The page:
If you thought your 2020 stress would magically disappear after the yelling stopped, you might have been surprised to find that you were still worried after the results of the presidential election.
“For the majority of people, the stress actually didn’t decrease,” said Vaile Wright, a psychiatrist and also a member of the American Psychiatrist Association. The group recently released some numbers that might explain your extra high heart rate.
According to the survey by the APA, 17% of Americans did have their stress go down. However, almost 30% said their stress increased.
And it’s not a party issue. Over 80% of Democrats, Republicans, and Independents all listed the future of our nation as a significant source of stress
“It’s not just whatever side won, it happens to be everybody right now really being concerned about the future of the nation,” said Wright.
And three-fourths of Americans are still seriously stressed about the pandemic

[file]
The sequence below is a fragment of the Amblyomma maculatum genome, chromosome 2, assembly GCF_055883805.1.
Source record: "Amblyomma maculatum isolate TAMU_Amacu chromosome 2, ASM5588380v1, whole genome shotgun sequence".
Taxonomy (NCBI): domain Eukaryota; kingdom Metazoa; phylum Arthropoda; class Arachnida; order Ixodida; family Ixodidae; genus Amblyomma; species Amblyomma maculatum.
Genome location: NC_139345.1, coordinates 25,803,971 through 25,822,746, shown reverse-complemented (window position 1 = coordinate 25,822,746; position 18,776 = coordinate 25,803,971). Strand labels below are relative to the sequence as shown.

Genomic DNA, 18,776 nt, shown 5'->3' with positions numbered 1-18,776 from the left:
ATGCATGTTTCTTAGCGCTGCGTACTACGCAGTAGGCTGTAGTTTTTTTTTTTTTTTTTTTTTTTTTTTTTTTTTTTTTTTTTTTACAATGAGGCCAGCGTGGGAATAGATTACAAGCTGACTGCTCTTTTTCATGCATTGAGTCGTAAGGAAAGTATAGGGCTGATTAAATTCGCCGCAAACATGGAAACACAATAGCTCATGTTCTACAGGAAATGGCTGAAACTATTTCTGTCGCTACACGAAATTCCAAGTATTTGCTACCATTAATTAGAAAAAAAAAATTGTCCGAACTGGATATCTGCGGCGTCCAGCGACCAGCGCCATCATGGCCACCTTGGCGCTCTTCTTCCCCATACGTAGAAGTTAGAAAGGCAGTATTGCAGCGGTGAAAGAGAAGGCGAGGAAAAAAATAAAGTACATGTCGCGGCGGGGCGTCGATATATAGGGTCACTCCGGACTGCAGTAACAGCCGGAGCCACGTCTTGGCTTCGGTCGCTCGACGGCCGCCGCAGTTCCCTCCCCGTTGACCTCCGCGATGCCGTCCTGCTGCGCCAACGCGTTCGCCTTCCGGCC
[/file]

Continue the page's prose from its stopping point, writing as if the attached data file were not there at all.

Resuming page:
“We’ve seen increased levels of stress related to the federal response around the pandemic and that really does come down to the inconsistent messaging that we’re seeing. Different people are disproportionately affected by the pandemic specifically, but I don’t think anyone is related to the stress of it, especially as the numbers continue to climb,” said Wright.
But it’s not all doom and gloom. Vaile says that there are some things happening that may help lower your blood pressure.
“If we can hear some more good news, health news, like effective vaccines move to the market. The more that we have information that’s clear and consistent, that’s science based and that comes from reputable sources, I think those are the kinds of things that can reduce stress,” said Wright.
Better coronavirus news combined with the possibility that President-elect Joe Biden can do a better job uniting the country can give Americans something to hope for as we head into 2021.